Tribute to W. Boguslawski - Cracovians & Highlanders in their traditional folk costumes.
The menu represents some original recipes from Hawelka’s time. In general it is a mixture of traditional Polish- Galician cuisine with a visible twist of Viennese influence (and in larger sense a touch of Austro-Hungarian Empire). It may be worth to mention that the Viennese cuisine is a blend of flavors from the entire Empire (and beyond) including Italy, Germany, Hungary and Balkans. For example the well-recognized Wiener Schnitzel originated in 16th century Milan, it was just popularized in Viennese salons and then throughout the Empire.
Isn't this tempting?
Back to the menu – suggested specialties include: wild-mushroom soup served in a crusty bread bowl, roasted, Cracovian-style duck in honey, Hungarian goulash with Viennese dumplings, pork tenderloins stuffed with blue cheese and spinach, grilled veal tenderloins with chanterelle mushrooms and fresh rosemary. Do not miss Polish dumplings in one of their endlessly long list of various stuffing & flavors (actually for beginners, the best may be to order the mix of traditional Polish dumplings giving you chance to “test your taste”…).
Facing the famous Krakow’s Main Market Square is an opportunity not to miss for every restaurant. Not surprisingly all along the square there is an almost continuous chain of “street gardens” generously dotted with plants and flowers. They give a chance to guests to sit outside and soak-up in the atmosphere of the bustling and colorful old town at the same time enjoying flavors of the culinary delicacies….. Hawelka meticulously follows this trend with its spacious umbrellas-covered summer garden in front of the main restaurant.
Following the old Hawelka’s catering tradition, the restaurant operates small shop offering confectionary and ready-to-cook food prepared according to generations old recipes, some remembering times of Hawelka’s Breakfast Small Trade.
Hawelka: Gallery of Pictures
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Impressive stained glass windows adorn the wall....
On the right - entrance to the Restaurant Tetmajerowska.....
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Hawelka: Tetmajerowska's decor...
On the right - work of Wlodzimierz Tetmajer (member of Krakow's "Young Poland" group) beautifies the wood-paneled ceiling and walls
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On the right - reproduction of the painting by J. Matejko, showing the "Tribute of the Prussia's ruler - Albrecht Hohenzollern to the Polish King Zygmund I the Old" (event that took place on the Krakow's Main Market Square in 1525).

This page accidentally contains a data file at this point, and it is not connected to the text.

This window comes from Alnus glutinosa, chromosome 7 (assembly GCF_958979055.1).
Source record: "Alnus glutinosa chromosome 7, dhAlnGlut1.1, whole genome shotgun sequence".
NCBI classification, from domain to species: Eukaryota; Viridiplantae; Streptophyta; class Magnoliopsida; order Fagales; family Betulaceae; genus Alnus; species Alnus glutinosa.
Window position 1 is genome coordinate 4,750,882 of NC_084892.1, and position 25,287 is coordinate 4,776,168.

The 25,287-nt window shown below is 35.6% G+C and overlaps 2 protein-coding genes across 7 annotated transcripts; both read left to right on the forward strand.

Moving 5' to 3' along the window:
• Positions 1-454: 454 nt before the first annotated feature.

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And as a final word a bit of everything from the restaurant Hawelka - hand-decorated ceiling in the Tetmajerowska, turn of the century paintings in the lower-level room and the "Summer Garden" in front of the restaurant (actually opened throughout "most" of the year :-)
And the last accent of the Hawelka story – the settings. Well, each building bordering Krakow’s prestigious Main Market Square is part of the long history of this former capital city. Havelka is not an exception – the building housing the restaurant was formed by merging two (15th and 16th century) neighboring houses. It belonged to the rich and influential family of Polish prince Lubomirski. From the windows of this palace, the Polish king John III Sobieski watched celebrations held in his honor on the Market Square.
Throughout the 18th century the palace was serving as headquarters for the Austro-Hungarian administration of Galicia. Later it came back into hands of Polish aristocracy.
Unfortunately due to numerous modifications and reconstructions carried out by palace’s changing administrations and owners, it lost most of its architectural splendor.
The decorative columns, portals and balconies vanished from the frontal façade.
Fortunately, despite these “architectural injuries”, vibes from the long and rich history of this palace, the legends and true stories are mostly untouched by time (actually quite well alive) what makes Hawelka a great place to visit (on top of delicacies prepared in its kitchen).
More good news – Krakow’s restaurant Hawelka has its younger sibling in Vienna. The coffeehouse opened by Anthony Hawelka’s relative – Leopold is located in the center of the city at Dorotheergrasse 6. For long this place known as Art Nouveau Café Hawelka has been keeping similar traditions – being a popular gathering point for Viennese artists and writers.
You may spend few minutes watching this short video for some ideas about Polish food :-)
I'm sure that Hawelka will meet your expectations. However if at any time during your stay in Krakow you would like to try other restaurants, keep in mind that the list of Top Ten Restaurants in Krakow has at least nine more renowned candidates for fine dining in an old ambiance.
Please select the following link to read more: Old Town Cracow Restaurants